What happens in The Destructors?
In "The Destructors," T. becomes fascinated with a stately old house that has somehow survived the bombings of WWII. When T. gains entry to the house, he convinces the members of his ragtag gang of boys to help him destroy the house one night.
T. is just one member of a group of boys led by a character named Blackie. He's quiet and has no authority in the group at first.
T. becomes fascinated with the only house on the street that has survived the bombings of WWII intact. He learns that it was built by Christopher Wren, a great British architect.
- T. then convinces his gang to destroy the house. They do so in spectacular fashion, so that the house's owner, a man known as Old Misery, is left with nothing.
Amid the lingering London ruins of the bombing raids of World War II, a gang of adolescent boys pass their summer holidays carrying out various projects of collective mischief. They are the inhabitants of a neighborhood known as Wormsley Common, one of the poorest sections of the city. They meet and play in a communal parking lot, which adjoins a battered but stately eighteenth century house. The house, more than two hundred years old, stands alone, “like a jagged tooth,” while its neighbors lie in wartime rubble. Blackie, the hitherto undisputed leader, is indirectly challenged one day by the newest recruit, a boy known as “T.” From the time he first joined the group at the beginning of the summer, T. has had little or nothing to say, simply voting “yes” or “no” with the rest of this curiously democratic collection of children.
Now T. intrigues the boys with a plan of diabolic proportions, an enterprise far beyond any that Blackie could conceive. The house that adjoins their parking lot play area, T. has discovered, was built by Christopher Wren, Great Britain’s greatest architect. It was Wren who, in the late seventeenth century, designed and built Saint Paul’s Cathedral, the most notable of London landmarks. The sole inhabitant of the house is the owner, an elderly and somewhat cranky gentleman named Mr. Thomas, whom the boys call “Old Misery.”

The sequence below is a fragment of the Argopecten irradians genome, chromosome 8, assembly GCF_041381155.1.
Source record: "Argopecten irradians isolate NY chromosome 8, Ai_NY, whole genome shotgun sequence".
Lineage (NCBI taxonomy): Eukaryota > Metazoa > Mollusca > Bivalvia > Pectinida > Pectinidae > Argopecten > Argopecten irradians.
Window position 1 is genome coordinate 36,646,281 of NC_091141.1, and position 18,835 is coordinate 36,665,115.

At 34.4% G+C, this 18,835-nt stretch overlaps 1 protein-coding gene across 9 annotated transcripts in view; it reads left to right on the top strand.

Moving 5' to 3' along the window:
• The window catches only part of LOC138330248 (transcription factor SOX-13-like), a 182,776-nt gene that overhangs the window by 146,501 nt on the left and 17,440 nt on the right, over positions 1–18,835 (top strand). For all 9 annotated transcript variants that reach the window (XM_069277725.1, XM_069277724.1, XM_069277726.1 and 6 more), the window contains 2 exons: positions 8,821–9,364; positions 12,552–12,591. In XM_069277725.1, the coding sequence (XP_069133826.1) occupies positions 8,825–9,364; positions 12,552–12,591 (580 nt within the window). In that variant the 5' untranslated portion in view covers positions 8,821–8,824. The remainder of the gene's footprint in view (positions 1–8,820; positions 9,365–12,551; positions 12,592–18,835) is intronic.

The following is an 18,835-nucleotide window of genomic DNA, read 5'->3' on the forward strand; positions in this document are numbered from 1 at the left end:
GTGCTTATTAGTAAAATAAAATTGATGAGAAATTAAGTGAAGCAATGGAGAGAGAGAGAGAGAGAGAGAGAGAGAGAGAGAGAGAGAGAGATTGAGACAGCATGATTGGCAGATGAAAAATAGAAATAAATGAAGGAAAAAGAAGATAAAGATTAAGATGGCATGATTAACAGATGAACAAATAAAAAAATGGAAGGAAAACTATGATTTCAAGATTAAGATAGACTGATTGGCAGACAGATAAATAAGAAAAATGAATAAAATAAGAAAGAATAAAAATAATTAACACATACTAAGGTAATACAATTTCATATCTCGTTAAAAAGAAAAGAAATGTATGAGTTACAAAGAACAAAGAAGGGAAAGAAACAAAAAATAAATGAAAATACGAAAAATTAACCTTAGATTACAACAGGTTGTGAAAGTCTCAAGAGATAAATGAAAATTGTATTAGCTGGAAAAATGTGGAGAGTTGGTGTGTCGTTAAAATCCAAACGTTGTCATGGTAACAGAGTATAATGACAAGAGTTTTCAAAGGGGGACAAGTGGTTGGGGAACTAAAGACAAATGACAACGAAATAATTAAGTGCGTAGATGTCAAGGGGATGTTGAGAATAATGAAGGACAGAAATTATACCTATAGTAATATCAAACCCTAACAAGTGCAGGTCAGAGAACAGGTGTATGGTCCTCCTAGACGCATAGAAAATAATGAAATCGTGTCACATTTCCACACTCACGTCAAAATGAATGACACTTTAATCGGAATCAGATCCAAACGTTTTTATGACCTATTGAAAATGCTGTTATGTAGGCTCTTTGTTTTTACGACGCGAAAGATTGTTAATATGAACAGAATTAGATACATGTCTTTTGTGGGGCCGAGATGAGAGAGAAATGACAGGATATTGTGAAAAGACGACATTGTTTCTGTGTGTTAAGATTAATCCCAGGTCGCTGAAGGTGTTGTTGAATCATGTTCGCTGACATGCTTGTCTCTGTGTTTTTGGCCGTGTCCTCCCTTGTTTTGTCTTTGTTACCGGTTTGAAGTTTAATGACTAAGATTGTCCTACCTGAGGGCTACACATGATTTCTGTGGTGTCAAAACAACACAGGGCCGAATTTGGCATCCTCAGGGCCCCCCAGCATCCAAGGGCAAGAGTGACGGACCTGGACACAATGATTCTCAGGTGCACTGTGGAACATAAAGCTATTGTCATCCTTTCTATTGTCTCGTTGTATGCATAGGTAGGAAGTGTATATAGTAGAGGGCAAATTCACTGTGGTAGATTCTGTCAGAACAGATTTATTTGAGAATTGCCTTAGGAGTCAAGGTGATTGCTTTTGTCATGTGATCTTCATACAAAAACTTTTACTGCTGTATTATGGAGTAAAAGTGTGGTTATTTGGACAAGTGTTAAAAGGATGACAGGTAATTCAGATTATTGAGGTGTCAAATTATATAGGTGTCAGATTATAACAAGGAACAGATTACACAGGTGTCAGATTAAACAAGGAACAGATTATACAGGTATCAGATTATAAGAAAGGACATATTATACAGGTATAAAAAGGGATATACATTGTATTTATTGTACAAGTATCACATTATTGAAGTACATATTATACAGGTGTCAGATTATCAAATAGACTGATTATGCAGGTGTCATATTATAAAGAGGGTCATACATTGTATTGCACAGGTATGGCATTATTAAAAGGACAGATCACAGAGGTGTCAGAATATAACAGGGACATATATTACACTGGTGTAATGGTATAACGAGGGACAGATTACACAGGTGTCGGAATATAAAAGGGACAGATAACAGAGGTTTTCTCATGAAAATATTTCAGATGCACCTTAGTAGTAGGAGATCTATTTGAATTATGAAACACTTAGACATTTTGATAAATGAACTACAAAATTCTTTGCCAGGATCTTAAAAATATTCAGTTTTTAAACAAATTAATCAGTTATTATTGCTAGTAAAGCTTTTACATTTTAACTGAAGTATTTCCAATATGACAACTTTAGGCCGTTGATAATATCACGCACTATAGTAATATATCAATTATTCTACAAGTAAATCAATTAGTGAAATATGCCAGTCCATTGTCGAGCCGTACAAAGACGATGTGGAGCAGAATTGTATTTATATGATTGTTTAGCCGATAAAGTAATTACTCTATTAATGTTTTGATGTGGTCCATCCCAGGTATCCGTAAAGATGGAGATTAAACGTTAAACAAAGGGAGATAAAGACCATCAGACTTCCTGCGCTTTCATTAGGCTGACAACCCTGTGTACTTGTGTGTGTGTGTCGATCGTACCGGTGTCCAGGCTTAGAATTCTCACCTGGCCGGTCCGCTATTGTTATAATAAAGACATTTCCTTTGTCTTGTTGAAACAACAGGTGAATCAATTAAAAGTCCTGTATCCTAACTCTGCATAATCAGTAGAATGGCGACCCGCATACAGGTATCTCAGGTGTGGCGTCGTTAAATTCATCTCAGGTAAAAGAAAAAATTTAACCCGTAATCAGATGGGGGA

T. has developed a curious fixation on the house. He gains entry by the simple device of asking Mr. Thomas if he can see it. Evidently flattered by the child’s interest and attention, Mr. Thomas gives him a tour. The house is clearly an architectural and historical wonder, an enduring remnant of a bygone era when such buildings were the careful work of artistic craftsmen. Amid the antique china and eighteenth century paneling, one particular architectural wonder catches T’s attention: a two-hundred-year-old staircase like a corkscrew, held up by nothing. He has learned that Mr. Thomas will be away on a long weekend holiday. T. proposes that they surreptitiously enter the house during that time and destroy it. Blackie and the others are at first hesitant but also are intrigued with an action so daring and audacious. The boys undertake their task with...
(The entire section is 1,019 words.)